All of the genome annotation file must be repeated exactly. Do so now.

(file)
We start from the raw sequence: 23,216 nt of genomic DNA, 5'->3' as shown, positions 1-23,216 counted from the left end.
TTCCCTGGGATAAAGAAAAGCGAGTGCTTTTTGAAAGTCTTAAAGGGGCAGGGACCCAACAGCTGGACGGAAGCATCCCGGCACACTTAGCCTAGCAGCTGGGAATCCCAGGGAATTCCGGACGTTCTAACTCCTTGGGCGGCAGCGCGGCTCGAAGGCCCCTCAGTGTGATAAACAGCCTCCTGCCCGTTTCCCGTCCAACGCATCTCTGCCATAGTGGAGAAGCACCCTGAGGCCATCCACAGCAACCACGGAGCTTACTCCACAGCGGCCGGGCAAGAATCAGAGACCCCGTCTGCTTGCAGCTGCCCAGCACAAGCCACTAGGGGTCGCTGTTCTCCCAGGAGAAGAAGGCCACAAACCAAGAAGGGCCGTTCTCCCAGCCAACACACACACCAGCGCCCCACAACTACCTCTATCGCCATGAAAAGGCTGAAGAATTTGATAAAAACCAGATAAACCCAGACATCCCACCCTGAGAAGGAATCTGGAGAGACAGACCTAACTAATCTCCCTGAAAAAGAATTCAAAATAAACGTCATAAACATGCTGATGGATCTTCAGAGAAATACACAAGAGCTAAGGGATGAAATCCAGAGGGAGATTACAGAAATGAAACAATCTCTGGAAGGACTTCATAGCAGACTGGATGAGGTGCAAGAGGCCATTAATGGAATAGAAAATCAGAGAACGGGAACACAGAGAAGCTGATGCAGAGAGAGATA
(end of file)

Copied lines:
We start from the raw sequence: 23,216 nt of genomic DNA, 5'->3' as shown, positions 1-23,216 counted from the left end.
TTCCCTGGGATAAAGAAAAGCGAGTGCTTTTTGAAAGTCTTAAAGGGGCAGGGACCCAACAGCTGGACGGAAGCATCCCGGCACACTTAGCCTAGCAGCTGGGAATCCCAGGGAATTCCGGACGTTCTAACTCCTTGGGCGGCAGCGCGGCTCGAAGGCCCCTCAGTGTGATAAACAGCCTCCTGCCCGTTTCCCGTCCAACGCATCTCTGCCATAGTGGAGAAGCACCCTGAGGCCATCCACAGCAACCACGGAGCTTACTCCACAGCGGCCGGGCAAGAATCAGAGACCCCGTCTGCTTGCAGCTGCCCAGCACAAGCCACTAGGGGTCGCTGTTCTCCCAGGAGAAGAAGGCCACAAACCAAGAAGGGCCGTTCTCCCAGCCAACACACACACCAGCGCCCCACAACTACCTCTATCGCCATGAAAAGGCTGAAGAATTTGATAAAAACCAGATAAACCCAGACATCCCACCCTGAGAAGGAATCTGGAGAGACAGACCTAACTAATCTCCCTGAAAAAGAATTCAAAATAAACGTCATAAACATGCTGATGGATCTTCAGAGAAATACACAAGAGCTAAGGGATGAAATCCAGAGGGAGATTACAGAAATGAAACAATCTCTGGAAGGACTTCATAGCAGACTGGATGAGGTGCAAGAGGCCATTAATGGAATAGAAAATCAGAGAACGGGAACACAGAGAAGCTGATGCAGAGAGAGATA